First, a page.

The Anti-Social Network
Tama Leaver / Curtin University
A film about writing a piece of software and two lawsuits about who really owns that software doesn’t sound like blockbuster material, but that’s exactly the premise behind The Social Network (2010) penned by Aaron Sorkin, of West Wing fame, and directed by David Fincher, best known for Fight Club (1999). Despite the seemingly dry premise, powered by Sorkin’s amazing dialogue and Fincher’s eye for pacing and casting, the film has done remarkably well, largely embraced by critics, and for a film in which nothing blows up and no one gets shot at, it has taken an impressive $175 million (U.S.) at the global box office thus far. Of course, the real story is about Mark Zuckerberg, Facebook’s creator and co-founder, and how more than half a billion people have voluntarily used the software he wrote to share their personal details and lives, in the process making Zuckerberg a billionaire many times over. It’s fair to say that the portrayal of Zuckerberg is far from sympathetic, but what’s a little more disturbing is how the depiction of Zuckerberg’s social awkwardness and moral ambiguity seems designed to paint all Facebook users with the same generational brush.
Purely as a film, The Social Network is outstanding; the dialogue is edgy, fast-paced and biting, the casting is first rate, and for seemingly dull settings, dorm rooms and mediation meetings end up being entirely fascinating battlegrounds. As a fictional drama, or high-tech version of the courtroom antics from A Few Good Men (1992), it stands tall and is an obvious Oscar contender. The film is based on a book, The Accidental Billionaires, which was loosely pieced together from court records and other sources, including Zuckerberg’s own blog. Facebook co-founder Eduardo Saverin gave some initial information for the book, but ceased communication with the author once his lawsuit was settled. So, the ‘real life’ basis of the film is fuzzy, at best. It’s certainly possible to take issue with the obvious factual errors in the film, from banal technical details to the fact that for most of the period depicted Zuckerberg was in a stable relationship with the same girl, something at odds with his on-screen characterization as both awkward and lonely. Those issues seem minor, though, compared to the unease the entire film exhibits towards pretty much all users of social networks.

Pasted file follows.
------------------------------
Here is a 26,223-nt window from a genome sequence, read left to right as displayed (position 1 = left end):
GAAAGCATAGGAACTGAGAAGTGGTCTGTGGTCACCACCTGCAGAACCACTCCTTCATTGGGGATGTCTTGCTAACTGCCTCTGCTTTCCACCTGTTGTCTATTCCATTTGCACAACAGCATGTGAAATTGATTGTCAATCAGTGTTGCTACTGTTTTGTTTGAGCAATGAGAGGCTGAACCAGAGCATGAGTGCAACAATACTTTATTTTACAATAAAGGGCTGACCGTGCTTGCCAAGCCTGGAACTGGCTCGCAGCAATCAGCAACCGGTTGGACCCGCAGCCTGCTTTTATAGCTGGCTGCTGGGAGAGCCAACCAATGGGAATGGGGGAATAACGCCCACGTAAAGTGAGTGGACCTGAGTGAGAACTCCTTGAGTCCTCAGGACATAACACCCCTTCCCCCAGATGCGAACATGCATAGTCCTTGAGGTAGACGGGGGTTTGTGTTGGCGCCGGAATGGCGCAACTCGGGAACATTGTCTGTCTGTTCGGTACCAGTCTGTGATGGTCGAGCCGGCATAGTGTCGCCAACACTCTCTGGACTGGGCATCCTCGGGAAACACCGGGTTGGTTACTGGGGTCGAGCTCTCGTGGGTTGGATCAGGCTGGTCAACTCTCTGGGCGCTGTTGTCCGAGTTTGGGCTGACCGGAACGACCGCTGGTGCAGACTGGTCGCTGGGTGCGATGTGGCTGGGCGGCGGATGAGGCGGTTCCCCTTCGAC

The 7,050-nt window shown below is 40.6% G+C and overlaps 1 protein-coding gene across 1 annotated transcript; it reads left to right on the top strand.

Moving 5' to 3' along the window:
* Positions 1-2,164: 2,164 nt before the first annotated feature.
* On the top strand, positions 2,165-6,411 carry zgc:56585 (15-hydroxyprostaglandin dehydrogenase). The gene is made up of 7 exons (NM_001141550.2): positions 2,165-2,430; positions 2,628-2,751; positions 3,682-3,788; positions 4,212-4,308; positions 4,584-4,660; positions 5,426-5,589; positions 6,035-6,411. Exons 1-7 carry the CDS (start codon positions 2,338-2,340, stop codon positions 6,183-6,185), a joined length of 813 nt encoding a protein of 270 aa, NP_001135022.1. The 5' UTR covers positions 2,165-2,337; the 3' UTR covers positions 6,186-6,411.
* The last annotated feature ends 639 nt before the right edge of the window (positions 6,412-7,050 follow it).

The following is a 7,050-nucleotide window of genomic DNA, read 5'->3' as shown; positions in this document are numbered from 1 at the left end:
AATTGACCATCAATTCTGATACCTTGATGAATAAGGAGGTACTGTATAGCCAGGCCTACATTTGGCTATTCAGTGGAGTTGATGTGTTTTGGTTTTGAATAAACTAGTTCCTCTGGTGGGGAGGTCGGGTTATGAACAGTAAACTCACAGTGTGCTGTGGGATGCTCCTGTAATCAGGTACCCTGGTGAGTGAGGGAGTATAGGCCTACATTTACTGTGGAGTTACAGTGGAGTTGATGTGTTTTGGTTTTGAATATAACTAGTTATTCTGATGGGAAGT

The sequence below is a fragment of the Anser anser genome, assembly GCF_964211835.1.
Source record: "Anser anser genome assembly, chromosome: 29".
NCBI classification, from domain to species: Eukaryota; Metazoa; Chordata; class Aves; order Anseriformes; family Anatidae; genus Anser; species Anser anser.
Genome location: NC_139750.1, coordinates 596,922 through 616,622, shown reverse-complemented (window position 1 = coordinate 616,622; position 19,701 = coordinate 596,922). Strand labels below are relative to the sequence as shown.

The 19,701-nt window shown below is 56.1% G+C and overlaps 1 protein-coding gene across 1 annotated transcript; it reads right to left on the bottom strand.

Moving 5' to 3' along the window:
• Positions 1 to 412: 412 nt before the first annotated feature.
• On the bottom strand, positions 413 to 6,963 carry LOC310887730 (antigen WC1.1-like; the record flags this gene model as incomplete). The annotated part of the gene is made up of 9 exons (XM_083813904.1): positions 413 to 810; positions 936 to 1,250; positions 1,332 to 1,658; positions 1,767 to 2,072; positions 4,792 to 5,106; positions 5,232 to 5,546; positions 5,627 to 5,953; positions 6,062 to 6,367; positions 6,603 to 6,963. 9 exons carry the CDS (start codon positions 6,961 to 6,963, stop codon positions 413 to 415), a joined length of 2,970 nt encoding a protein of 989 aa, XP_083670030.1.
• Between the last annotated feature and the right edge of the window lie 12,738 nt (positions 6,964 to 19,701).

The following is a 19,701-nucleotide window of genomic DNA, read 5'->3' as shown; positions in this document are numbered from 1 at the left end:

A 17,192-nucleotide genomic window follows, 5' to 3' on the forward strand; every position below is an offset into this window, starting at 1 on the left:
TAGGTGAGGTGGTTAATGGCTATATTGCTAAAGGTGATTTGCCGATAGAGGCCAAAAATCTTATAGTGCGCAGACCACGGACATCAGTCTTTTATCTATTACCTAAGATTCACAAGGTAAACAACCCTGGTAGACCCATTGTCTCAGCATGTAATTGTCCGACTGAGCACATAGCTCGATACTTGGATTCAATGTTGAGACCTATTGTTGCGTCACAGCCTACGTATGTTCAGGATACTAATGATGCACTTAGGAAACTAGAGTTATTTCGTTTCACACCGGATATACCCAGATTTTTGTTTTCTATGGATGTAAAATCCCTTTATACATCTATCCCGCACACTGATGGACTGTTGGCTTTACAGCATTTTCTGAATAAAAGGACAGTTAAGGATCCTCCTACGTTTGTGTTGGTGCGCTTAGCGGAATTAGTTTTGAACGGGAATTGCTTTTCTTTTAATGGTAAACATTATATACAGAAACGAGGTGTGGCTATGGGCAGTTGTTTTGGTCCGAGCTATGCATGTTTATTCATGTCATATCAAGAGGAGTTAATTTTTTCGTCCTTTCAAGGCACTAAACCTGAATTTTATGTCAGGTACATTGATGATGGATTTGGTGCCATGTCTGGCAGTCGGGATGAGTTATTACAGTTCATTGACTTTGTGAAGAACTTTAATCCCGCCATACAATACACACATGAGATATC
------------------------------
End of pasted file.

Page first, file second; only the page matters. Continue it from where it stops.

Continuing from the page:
In Zadie Smith’s long review of The Social Network, she declares herself uncertain and a little disconnected from Facebook users, even though she was there at Harvard when it all began. Smith tried Facebook out, but deleted her profile after drowning in a sea of poor spelling and banality. Her perspective might not be all that representative, but her piece has some clear insights, the most important of which is that “this is a movie about 2.0 people made by 1.0 people” (Sorkin and Fincher are both approaching 50). Sorkin has declared frequently that he has no idea how the internet works and isn’t a Facebook user; this isn’t a Facebook film for him, it’s a dialogue driven, courtroom dominated drama. Unfortunately, for better or worse, the film offers Zuckerberg as a synecdoche, an icon for all Facebook users, and our seemingly foolish reliance on the stark blue profiles and multiple checkboxes which regulate our online identities.